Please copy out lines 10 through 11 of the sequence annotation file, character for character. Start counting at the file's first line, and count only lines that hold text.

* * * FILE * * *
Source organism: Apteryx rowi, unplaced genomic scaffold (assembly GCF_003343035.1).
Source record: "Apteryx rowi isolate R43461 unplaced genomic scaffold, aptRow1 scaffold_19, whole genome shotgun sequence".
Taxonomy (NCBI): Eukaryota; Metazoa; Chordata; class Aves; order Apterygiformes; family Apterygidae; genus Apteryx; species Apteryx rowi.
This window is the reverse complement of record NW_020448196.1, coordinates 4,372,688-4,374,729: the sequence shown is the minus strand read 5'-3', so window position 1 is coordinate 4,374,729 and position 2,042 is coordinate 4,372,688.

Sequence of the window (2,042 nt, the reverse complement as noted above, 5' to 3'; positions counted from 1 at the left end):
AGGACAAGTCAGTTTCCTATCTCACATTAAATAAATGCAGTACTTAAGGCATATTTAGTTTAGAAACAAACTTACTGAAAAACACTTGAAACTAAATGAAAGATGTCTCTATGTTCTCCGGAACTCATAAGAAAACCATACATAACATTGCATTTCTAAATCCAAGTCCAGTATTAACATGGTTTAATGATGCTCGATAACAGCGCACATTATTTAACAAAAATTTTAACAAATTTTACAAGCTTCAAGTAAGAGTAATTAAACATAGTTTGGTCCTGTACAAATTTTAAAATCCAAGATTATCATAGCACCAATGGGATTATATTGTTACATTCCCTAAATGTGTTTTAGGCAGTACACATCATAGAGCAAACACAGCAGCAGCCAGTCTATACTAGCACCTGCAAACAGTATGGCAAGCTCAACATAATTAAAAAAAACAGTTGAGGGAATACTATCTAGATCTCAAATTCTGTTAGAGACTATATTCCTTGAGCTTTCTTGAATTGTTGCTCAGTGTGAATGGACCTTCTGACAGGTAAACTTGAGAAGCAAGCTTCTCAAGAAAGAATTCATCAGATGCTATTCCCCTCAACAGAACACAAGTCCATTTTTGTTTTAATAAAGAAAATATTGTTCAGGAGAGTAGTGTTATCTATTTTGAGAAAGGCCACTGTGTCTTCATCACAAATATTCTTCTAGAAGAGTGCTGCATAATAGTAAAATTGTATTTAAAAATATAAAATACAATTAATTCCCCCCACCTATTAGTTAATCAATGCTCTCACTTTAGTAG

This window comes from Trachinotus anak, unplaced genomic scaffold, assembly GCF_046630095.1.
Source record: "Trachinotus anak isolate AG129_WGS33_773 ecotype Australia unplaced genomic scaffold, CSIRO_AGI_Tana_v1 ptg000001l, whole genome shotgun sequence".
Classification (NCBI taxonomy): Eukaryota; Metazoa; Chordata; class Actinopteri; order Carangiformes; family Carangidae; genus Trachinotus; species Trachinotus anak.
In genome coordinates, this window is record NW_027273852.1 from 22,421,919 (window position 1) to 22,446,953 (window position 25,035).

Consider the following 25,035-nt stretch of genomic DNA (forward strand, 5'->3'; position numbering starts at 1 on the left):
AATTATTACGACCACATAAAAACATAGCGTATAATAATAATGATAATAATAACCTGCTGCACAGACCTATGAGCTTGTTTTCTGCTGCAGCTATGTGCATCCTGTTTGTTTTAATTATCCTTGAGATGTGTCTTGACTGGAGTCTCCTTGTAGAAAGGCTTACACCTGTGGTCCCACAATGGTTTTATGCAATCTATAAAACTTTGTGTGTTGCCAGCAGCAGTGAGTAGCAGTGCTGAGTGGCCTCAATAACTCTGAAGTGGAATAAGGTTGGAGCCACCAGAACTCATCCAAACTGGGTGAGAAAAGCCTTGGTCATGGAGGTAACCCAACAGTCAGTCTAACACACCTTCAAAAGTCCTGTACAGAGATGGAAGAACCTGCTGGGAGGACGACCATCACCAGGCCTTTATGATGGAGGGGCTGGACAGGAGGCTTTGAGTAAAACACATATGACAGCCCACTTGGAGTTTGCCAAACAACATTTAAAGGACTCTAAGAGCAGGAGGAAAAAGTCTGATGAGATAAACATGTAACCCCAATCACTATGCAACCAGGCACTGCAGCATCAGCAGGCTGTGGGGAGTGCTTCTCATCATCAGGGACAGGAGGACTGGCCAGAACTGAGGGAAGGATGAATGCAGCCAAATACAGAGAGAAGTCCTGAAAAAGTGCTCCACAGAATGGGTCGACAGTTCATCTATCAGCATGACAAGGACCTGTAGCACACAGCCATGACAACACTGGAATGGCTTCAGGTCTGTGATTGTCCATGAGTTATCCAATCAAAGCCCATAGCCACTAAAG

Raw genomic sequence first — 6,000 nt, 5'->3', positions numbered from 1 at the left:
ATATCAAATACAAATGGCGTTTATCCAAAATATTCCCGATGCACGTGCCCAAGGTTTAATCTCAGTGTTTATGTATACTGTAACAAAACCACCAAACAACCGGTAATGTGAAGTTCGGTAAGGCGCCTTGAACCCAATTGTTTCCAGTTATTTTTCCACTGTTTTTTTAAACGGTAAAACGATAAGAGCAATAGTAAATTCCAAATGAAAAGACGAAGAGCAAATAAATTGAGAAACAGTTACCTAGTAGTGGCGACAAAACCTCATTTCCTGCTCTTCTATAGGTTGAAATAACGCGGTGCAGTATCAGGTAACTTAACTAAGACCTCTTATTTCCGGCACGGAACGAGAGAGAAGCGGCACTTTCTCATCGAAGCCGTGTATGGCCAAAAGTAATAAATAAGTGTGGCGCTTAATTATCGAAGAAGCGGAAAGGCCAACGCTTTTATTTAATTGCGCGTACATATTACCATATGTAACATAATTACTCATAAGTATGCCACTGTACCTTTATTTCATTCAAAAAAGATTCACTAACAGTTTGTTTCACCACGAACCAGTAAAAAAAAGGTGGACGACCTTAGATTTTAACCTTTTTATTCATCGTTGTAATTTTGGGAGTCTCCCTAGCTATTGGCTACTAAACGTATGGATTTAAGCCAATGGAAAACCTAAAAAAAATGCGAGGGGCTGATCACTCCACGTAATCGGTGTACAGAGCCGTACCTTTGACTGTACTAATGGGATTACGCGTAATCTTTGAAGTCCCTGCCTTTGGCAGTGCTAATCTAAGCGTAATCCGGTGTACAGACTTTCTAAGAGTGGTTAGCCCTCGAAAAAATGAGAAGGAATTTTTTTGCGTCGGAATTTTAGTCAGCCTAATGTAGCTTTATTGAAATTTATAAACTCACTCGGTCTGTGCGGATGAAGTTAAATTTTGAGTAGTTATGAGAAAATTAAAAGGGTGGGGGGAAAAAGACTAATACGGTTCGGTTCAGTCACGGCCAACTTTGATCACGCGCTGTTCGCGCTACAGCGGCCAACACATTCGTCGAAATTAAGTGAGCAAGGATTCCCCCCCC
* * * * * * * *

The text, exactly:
In genome coordinates, this window is record NW_027273852.1 from 22,421,919 (window position 1) to 22,446,953 (window position 25,035).

Consider the following 25,035-nt stretch of genomic DNA (forward strand, 5'->3'; position numbering starts at 1 on the left):